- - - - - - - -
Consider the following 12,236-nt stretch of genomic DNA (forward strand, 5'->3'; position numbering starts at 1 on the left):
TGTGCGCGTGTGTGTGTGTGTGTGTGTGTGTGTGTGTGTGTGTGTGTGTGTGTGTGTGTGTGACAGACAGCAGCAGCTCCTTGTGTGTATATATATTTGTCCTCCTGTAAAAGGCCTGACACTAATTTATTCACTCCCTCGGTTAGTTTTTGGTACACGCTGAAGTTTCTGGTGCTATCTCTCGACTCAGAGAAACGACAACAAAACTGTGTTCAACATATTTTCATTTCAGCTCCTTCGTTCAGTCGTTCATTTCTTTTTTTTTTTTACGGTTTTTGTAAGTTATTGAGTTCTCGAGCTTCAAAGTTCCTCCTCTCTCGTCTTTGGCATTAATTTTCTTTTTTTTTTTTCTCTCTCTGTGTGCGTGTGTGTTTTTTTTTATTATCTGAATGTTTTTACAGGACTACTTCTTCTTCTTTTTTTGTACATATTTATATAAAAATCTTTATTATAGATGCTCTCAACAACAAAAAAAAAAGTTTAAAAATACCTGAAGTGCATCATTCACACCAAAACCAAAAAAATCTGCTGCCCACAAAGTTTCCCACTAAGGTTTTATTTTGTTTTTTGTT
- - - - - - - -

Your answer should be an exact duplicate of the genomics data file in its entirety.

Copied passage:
Consider the following 12,236-nt stretch of genomic DNA (forward strand, 5'->3'; position numbering starts at 1 on the left):
TGTGCGCGTGTGTGTGTGTGTGTGTGTGTGTGTGTGTGTGTGTGTGTGTGTGTGTGTGTGTGACAGACAGCAGCAGCTCCTTGTGTGTATATATATTTGTCCTCCTGTAAAAGGCCTGACACTAATTTATTCACTCCCTCGGTTAGTTTTTGGTACACGCTGAAGTTTCTGGTGCTATCTCTCGACTCAGAGAAACGACAACAAAACTGTGTTCAACATATTTTCATTTCAGCTCCTTCGTTCAGTCGTTCATTTCTTTTTTTTTTTTACGGTTTTTGTAAGTTATTGAGTTCTCGAGCTTCAAAGTTCCTCCTCTCTCGTCTTTGGCATTAATTTTCTTTTTTTTTTTTCTCTCTCTGTGTGCGTGTGTGTTTTTTTTTATTATCTGAATGTTTTTACAGGACTACTTCTTCTTCTTTTTTTGTACATATTTATATAAAAATCTTTATTATAGATGCTCTCAACAACAAAAAAAAAAGTTTAAAAATACCTGAAGTGCATCATTCACACCAAAACCAAAAAAATCTGCTGCCCACAAAGTTTCCCACTAAGGTTTTATTTTGTTTTTTGTT